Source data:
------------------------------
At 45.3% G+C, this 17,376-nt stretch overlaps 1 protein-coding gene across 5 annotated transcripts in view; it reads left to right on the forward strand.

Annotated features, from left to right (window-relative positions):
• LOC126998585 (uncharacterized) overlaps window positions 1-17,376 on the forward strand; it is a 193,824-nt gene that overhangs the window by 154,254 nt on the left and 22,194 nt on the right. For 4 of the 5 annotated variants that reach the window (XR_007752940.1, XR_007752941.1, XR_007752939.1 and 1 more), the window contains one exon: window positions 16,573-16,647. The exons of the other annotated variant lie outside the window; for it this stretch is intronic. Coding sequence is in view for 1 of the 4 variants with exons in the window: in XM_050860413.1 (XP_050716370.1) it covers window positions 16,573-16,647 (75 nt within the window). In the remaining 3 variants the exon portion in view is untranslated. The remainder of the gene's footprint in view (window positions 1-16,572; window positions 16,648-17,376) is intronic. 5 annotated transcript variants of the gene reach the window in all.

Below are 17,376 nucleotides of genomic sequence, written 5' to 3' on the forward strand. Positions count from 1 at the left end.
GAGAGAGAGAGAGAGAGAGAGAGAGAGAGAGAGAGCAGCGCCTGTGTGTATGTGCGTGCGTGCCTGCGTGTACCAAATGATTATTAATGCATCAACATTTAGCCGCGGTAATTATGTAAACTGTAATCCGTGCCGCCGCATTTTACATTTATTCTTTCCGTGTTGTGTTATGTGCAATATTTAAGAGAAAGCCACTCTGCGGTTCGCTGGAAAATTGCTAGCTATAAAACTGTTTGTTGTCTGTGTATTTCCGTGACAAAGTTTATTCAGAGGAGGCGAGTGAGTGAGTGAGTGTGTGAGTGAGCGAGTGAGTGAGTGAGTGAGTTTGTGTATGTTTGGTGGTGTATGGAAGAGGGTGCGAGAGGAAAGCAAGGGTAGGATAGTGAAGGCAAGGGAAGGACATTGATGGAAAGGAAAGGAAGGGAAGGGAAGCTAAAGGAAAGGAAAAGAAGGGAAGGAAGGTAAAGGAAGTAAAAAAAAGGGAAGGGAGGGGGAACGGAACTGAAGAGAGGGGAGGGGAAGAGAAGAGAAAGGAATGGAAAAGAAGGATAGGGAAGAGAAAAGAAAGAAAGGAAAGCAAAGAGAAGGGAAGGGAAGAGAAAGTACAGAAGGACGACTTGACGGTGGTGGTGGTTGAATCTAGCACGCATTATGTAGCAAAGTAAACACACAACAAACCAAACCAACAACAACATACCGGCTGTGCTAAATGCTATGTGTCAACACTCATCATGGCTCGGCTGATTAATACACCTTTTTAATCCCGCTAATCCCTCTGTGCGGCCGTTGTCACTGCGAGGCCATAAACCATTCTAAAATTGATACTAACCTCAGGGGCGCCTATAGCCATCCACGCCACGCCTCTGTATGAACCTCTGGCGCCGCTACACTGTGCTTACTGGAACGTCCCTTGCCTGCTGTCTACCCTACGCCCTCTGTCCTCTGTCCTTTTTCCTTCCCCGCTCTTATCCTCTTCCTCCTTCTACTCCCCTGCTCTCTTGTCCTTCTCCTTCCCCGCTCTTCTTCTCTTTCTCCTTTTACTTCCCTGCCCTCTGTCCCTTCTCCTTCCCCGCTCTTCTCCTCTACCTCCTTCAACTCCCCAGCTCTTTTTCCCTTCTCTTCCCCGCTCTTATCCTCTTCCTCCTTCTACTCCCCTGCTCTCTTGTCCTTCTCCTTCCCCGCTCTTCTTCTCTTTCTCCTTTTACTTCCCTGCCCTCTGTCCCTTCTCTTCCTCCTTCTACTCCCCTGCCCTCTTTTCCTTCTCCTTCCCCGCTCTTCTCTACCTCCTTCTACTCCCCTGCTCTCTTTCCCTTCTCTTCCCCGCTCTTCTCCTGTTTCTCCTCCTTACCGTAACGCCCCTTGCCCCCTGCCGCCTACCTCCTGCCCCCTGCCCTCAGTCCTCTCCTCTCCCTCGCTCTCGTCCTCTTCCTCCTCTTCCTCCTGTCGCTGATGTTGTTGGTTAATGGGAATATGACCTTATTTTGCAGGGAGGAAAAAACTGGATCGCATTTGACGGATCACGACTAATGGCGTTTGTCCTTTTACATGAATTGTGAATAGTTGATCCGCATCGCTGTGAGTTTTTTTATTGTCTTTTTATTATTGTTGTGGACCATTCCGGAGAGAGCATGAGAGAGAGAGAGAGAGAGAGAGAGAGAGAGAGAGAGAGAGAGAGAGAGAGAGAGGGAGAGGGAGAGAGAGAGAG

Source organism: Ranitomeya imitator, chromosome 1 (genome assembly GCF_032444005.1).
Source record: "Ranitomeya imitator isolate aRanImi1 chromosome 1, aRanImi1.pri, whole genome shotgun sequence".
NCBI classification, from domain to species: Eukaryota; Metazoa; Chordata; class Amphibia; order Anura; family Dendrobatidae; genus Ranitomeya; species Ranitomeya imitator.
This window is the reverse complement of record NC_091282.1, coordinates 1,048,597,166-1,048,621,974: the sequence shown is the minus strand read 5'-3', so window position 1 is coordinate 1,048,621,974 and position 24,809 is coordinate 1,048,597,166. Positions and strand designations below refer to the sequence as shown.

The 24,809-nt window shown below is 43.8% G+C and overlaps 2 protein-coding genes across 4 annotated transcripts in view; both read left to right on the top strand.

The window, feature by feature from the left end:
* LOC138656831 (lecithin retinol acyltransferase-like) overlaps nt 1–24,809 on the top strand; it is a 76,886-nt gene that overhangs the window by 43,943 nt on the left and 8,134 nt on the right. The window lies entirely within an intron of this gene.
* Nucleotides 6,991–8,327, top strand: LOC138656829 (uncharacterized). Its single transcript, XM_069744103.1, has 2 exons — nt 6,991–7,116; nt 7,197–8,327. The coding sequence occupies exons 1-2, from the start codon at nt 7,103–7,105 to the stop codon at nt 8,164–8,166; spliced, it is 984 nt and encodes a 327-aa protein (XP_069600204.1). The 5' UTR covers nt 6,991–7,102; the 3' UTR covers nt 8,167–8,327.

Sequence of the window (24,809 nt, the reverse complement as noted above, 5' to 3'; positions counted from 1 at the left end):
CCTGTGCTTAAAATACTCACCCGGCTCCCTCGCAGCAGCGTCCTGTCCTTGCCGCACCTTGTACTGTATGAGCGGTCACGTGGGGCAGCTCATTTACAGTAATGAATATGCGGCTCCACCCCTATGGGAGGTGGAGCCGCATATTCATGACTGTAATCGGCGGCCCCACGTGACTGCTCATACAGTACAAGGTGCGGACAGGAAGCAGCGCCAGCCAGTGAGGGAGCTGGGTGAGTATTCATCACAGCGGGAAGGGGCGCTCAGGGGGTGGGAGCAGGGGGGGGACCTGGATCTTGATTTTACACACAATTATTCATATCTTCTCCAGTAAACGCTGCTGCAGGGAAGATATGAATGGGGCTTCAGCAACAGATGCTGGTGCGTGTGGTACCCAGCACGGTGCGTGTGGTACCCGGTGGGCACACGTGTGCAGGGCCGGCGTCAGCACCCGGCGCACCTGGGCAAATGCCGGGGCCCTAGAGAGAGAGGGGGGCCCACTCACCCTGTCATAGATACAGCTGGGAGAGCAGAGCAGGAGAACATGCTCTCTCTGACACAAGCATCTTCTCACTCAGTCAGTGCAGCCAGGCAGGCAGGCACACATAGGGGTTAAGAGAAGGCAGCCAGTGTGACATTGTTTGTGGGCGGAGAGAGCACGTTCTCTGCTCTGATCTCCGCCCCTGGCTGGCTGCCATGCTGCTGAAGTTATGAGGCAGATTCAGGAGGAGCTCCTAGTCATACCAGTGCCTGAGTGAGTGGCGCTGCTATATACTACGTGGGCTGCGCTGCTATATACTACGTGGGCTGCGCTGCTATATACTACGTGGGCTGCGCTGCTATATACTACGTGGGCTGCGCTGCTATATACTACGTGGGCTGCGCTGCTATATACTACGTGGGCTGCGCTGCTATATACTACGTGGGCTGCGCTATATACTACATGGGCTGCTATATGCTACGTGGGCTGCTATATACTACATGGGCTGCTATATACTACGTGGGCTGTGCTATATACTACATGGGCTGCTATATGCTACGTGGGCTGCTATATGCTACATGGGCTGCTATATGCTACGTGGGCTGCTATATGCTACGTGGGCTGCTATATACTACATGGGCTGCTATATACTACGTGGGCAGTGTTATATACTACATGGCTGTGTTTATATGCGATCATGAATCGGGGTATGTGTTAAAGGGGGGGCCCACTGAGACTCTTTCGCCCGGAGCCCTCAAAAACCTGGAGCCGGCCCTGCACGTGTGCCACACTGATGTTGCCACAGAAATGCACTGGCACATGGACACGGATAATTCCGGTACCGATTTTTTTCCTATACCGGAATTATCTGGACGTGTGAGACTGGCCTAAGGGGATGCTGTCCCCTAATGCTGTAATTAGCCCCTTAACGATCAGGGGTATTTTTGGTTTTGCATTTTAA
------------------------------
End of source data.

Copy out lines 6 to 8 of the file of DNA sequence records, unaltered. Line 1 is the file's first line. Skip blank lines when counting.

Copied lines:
Source organism: Ranitomeya imitator, chromosome 1 (genome assembly GCF_032444005.1).
Source record: "Ranitomeya imitator isolate aRanImi1 chromosome 1, aRanImi1.pri, whole genome shotgun sequence".
NCBI classification, from domain to species: Eukaryota; Metazoa; Chordata; class Amphibia; order Anura; family Dendrobatidae; genus Ranitomeya; species Ranitomeya imitator.